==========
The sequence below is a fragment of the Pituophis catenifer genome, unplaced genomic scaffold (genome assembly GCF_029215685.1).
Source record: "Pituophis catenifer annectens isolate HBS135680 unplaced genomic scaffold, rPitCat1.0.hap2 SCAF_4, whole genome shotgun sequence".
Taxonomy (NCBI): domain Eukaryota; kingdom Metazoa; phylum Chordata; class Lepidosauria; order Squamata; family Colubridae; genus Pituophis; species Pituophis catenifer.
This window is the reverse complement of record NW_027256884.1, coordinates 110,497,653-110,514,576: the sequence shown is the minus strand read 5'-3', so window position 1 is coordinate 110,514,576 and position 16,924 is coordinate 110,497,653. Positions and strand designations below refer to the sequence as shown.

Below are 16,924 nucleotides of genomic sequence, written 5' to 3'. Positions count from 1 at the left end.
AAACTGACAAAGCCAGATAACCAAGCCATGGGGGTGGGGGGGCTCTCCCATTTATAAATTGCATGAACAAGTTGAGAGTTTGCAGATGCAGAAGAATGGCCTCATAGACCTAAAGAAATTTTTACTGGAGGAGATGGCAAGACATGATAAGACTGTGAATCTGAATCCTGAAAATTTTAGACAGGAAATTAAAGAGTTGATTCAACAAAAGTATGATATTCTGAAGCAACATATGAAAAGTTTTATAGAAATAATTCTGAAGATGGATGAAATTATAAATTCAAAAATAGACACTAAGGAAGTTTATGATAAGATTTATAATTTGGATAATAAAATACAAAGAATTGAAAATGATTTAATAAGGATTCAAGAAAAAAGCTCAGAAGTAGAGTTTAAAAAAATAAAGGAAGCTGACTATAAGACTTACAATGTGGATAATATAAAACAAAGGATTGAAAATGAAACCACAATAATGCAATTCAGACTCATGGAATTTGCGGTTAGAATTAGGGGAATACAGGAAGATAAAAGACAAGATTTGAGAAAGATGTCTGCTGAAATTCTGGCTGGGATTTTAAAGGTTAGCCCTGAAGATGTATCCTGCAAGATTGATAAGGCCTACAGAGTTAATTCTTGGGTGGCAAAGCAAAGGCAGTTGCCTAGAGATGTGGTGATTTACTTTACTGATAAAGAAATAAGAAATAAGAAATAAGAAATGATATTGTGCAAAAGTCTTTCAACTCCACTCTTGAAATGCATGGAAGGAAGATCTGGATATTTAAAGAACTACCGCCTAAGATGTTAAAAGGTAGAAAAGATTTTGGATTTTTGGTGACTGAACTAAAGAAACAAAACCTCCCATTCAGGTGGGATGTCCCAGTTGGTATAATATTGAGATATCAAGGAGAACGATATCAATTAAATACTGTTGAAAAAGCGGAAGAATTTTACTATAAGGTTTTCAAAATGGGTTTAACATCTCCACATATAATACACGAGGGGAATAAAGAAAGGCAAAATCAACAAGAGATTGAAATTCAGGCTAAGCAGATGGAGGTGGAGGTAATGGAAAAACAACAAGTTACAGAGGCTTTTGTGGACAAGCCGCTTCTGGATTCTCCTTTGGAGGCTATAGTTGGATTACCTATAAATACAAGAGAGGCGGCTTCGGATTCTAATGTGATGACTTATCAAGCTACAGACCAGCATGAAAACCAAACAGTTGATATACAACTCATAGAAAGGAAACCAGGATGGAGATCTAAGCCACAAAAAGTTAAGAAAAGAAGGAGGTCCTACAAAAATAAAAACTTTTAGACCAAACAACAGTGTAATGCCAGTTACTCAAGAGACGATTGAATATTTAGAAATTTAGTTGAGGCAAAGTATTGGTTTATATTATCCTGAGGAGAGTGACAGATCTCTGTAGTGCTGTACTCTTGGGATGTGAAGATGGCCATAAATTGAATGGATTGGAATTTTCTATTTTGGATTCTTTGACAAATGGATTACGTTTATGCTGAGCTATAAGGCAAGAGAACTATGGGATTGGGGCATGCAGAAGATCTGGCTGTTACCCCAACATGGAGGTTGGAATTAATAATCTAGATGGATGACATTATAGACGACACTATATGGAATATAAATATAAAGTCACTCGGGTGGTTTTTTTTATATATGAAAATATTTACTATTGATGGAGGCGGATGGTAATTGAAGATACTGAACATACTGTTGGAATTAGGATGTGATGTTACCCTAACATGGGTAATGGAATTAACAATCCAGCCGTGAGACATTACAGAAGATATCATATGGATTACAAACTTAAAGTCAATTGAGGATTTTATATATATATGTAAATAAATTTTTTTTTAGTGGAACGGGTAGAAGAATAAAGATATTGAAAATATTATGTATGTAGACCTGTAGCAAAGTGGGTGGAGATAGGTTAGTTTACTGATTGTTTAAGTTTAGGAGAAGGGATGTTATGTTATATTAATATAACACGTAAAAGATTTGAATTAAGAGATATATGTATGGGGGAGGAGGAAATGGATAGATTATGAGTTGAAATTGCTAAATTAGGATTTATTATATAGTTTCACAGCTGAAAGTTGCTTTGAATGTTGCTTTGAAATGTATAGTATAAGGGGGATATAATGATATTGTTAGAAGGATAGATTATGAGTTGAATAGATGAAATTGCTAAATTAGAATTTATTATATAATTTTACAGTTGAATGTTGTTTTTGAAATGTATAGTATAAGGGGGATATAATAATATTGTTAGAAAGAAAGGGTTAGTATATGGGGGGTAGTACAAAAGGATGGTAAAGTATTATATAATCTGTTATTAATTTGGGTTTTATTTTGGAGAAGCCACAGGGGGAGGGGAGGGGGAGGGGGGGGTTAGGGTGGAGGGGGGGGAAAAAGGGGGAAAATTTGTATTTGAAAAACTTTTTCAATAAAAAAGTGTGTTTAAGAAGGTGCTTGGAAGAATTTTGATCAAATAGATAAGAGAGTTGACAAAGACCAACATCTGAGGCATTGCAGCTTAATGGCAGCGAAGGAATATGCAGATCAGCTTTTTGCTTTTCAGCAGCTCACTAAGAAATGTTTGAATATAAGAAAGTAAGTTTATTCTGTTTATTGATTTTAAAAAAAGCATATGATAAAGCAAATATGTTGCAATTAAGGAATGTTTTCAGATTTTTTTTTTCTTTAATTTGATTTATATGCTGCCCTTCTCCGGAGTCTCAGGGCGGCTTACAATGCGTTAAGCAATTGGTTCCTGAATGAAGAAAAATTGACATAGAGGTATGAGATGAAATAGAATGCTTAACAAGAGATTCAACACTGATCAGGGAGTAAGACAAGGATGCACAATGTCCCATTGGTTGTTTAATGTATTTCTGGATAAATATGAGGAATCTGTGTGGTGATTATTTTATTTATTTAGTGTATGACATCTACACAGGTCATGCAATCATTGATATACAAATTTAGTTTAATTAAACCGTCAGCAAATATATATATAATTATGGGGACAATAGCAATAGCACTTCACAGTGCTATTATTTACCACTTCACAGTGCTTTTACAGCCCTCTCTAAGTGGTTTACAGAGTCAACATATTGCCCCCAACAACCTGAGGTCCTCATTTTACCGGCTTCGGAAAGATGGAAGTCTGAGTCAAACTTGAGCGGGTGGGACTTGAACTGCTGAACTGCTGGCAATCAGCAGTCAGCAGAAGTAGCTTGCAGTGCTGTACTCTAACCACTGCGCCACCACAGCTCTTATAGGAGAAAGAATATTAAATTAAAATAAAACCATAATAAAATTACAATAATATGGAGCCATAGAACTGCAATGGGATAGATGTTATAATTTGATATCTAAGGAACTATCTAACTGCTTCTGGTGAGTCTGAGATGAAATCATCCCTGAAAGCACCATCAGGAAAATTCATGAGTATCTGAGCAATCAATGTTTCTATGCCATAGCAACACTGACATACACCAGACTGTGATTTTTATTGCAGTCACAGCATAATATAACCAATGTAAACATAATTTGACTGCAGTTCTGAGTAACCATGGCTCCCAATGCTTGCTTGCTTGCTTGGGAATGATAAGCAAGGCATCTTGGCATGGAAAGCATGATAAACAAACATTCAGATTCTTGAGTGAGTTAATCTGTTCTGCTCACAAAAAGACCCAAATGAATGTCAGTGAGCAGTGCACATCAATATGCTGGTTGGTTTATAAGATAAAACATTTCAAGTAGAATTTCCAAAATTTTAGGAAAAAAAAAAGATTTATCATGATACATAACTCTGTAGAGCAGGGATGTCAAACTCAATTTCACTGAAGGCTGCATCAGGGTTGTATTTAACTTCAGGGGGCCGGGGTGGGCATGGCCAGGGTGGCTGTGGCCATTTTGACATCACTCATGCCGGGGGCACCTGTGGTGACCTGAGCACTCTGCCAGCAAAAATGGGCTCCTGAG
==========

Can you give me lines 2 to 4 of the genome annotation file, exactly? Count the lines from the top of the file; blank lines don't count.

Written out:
Source record: "Pituophis catenifer annectens isolate HBS135680 unplaced genomic scaffold, rPitCat1.0.hap2 SCAF_4, whole genome shotgun sequence".
Taxonomy (NCBI): domain Eukaryota; kingdom Metazoa; phylum Chordata; class Lepidosauria; order Squamata; family Colubridae; genus Pituophis; species Pituophis catenifer.
This window is the reverse complement of record NW_027256884.1, coordinates 110,497,653-110,514,576: the sequence shown is the minus strand read 5'-3', so window position 1 is coordinate 110,514,576 and position 16,924 is coordinate 110,497,653. Positions and strand designations below refer to the sequence as shown.